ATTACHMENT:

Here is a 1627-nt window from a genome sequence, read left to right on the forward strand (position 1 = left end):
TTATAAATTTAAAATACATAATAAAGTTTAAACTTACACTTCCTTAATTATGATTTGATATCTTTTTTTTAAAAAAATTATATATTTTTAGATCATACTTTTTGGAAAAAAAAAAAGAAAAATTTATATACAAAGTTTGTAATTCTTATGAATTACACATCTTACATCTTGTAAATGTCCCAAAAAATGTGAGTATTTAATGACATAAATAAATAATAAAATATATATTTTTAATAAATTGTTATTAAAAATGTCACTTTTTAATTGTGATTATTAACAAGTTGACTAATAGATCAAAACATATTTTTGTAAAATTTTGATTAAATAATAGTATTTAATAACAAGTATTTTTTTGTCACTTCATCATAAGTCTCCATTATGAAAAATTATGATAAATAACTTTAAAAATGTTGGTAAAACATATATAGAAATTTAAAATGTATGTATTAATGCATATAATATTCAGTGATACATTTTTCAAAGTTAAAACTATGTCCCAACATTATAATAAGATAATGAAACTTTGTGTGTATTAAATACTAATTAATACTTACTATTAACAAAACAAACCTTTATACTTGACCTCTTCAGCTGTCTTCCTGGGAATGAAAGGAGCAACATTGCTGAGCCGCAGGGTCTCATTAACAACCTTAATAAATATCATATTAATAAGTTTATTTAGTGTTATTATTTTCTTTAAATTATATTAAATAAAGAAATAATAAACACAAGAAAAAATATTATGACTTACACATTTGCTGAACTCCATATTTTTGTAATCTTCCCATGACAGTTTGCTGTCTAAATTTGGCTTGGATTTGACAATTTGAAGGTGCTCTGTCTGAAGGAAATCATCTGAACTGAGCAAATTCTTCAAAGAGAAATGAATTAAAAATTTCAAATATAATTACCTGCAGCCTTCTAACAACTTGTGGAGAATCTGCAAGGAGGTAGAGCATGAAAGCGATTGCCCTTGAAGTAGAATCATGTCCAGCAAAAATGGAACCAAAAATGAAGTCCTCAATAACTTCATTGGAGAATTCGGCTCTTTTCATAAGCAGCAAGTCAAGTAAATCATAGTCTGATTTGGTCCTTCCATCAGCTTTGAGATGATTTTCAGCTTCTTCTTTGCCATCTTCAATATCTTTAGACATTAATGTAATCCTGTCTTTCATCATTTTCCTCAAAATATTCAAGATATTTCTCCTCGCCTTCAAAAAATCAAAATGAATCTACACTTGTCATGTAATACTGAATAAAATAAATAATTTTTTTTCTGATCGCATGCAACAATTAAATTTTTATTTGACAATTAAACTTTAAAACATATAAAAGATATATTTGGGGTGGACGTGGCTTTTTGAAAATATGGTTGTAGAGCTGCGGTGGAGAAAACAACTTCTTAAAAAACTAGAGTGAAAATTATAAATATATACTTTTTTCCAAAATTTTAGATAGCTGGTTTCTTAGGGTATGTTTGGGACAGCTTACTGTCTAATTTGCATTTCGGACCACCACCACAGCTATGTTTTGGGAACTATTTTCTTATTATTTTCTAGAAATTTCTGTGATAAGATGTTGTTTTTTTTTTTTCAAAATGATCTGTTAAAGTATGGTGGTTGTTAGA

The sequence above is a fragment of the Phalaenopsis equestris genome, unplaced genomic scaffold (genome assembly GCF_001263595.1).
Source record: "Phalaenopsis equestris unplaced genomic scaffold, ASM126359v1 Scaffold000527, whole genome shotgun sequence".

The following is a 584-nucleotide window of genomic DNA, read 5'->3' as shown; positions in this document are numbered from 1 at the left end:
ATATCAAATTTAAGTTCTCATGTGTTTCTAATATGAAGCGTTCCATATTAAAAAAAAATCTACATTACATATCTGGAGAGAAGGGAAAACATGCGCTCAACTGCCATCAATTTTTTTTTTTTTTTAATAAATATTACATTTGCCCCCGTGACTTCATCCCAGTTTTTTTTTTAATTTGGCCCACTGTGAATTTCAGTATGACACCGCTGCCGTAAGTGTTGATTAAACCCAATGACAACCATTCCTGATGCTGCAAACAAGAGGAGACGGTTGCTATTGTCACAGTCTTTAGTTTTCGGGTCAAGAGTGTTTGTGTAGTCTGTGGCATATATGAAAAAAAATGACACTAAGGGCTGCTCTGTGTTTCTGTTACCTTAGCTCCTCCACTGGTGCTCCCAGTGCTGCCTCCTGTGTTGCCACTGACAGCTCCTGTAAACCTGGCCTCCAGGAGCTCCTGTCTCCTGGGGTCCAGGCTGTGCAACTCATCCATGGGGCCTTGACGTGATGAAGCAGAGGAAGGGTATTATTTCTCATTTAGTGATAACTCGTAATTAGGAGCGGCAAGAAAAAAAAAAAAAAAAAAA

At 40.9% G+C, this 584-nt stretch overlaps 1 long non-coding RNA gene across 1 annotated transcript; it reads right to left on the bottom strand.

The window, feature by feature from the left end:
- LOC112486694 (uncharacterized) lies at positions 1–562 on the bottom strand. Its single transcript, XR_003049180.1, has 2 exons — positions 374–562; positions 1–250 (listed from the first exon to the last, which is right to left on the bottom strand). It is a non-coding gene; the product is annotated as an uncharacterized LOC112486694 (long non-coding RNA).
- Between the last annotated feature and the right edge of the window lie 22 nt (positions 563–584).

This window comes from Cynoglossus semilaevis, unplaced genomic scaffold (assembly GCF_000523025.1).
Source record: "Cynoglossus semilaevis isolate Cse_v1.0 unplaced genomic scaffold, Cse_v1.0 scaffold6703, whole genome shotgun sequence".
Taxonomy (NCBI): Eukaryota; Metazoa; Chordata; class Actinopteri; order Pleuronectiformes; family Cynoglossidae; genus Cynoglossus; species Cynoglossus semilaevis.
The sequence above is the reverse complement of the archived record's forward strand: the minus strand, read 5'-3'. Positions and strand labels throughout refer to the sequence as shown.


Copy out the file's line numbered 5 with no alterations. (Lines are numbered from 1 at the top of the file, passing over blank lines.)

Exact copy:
The following is a 584-nucleotide window of genomic DNA, read 5'->3' as shown; positions in this document are numbered from 1 at the left end: